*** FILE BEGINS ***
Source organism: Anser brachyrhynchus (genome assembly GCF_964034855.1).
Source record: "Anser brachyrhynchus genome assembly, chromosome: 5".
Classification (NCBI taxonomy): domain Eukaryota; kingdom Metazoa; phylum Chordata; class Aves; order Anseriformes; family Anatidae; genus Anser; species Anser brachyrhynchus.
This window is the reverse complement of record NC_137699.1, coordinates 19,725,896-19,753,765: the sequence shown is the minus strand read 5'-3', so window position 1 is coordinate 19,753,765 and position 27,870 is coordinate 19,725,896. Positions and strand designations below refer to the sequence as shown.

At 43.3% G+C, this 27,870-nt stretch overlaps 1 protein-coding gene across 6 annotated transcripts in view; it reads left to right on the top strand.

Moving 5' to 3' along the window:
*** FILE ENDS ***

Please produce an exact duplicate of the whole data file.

Source organism: Anser brachyrhynchus (genome assembly GCF_964034855.1).
Source record: "Anser brachyrhynchus genome assembly, chromosome: 5".
Classification (NCBI taxonomy): domain Eukaryota; kingdom Metazoa; phylum Chordata; class Aves; order Anseriformes; family Anatidae; genus Anser; species Anser brachyrhynchus.
This window is the reverse complement of record NC_137699.1, coordinates 19,725,896-19,753,765: the sequence shown is the minus strand read 5'-3', so window position 1 is coordinate 19,753,765 and position 27,870 is coordinate 19,725,896. Positions and strand designations below refer to the sequence as shown.

At 43.3% G+C, this 27,870-nt stretch overlaps 1 protein-coding gene across 6 annotated transcripts in view; it reads left to right on the top strand.

Moving 5' to 3' along the window: